True The Vote: 'Virtually Nonexistent' Voter Fraud Means 'Room For Improvement'

5 years ago by Mugsy

Houston based "True the Vote", a fake "anti-voter fraud" group run by Catherine Engelbrecht, the head of a Texas-based Tea Party Organization that has publicly declared its opposition to President Obama, and has taken it upon themselves to "protect" the country from the nonexistent scourge of "voter fraud", was caught sending letters to minority voters in Ohio challenging their right to vote.

ABC News' Dan Harris investigated recent claims of "voter harassment" among poor blacks in Ohio by the Tea Party-backed group, speaking to Teressa Sharp, a low-income African-American grandmother that says she has voted in every election since she was 18, yet received a letter in the mail from TTV saying her "right to vote has been challenged by a qualified electorate" (FYI: an "electorate" is a population, not a person). The justification for this challenge? The report never says.

When Harris tells Engelbrecht that cases of "Voter Fraud" are more rare than prosecutions of "migratory bird violations" and "virtually nonexistent", Engelbrecht responds that that means "there's room for improvement."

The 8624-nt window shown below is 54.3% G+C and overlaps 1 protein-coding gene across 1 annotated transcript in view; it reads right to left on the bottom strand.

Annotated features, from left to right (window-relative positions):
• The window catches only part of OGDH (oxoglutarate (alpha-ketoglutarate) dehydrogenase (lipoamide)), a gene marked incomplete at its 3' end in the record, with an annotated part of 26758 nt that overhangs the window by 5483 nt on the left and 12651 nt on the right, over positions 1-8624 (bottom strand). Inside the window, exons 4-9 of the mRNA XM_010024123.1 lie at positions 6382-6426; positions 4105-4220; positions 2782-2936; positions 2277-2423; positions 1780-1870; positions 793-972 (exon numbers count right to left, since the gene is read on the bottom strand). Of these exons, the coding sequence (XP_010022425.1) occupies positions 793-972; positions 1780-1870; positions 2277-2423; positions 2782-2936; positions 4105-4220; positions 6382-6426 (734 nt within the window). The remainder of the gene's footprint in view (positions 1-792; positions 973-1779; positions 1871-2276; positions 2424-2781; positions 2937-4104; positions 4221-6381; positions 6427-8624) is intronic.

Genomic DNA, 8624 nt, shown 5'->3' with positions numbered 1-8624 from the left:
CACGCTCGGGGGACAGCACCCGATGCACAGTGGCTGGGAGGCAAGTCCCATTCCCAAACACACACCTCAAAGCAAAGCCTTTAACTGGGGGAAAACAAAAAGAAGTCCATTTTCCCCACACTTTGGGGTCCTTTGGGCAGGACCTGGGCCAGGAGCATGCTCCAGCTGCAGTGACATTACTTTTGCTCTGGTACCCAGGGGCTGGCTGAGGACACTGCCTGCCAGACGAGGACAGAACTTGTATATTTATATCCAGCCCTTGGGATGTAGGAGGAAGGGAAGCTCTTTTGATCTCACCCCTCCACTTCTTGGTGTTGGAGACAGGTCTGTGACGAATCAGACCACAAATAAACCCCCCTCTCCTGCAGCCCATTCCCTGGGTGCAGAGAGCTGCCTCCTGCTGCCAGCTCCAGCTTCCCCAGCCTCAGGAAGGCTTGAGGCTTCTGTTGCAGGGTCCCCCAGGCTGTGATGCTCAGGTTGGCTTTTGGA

Actual cases of "in-person voter fraud" in Ohio is 0.00004% [ibid]. That means that for every four people that these groups might actually stop from voting illegally, TEN MILLION "legal" voters are potentially disenfranchised. The very idea that stopping ONE person from fraudulently voting... which would have NO discernible effect on the outcome of an election, justifies potentially disenfranchising 2,500,000 legitimate voters... which WOULD unquestionably have a catastrophic impact on our elections... is an absolute farce, and should be prosecuted proportionately.

Racist far-right partisan Republicans think they have found a cloak of respectability in challenging the rights of the poor and minorities, who typically vote Democratic, on the grounds of "protecting our elections from voter fraud". What justification is there to believe the poor and minorities are any more likely to commit "voter fraud" than rich white suburbanites that typically vote Republican? None. Yet for some odd coinky-dink, those just always seems to be groups they focus on.


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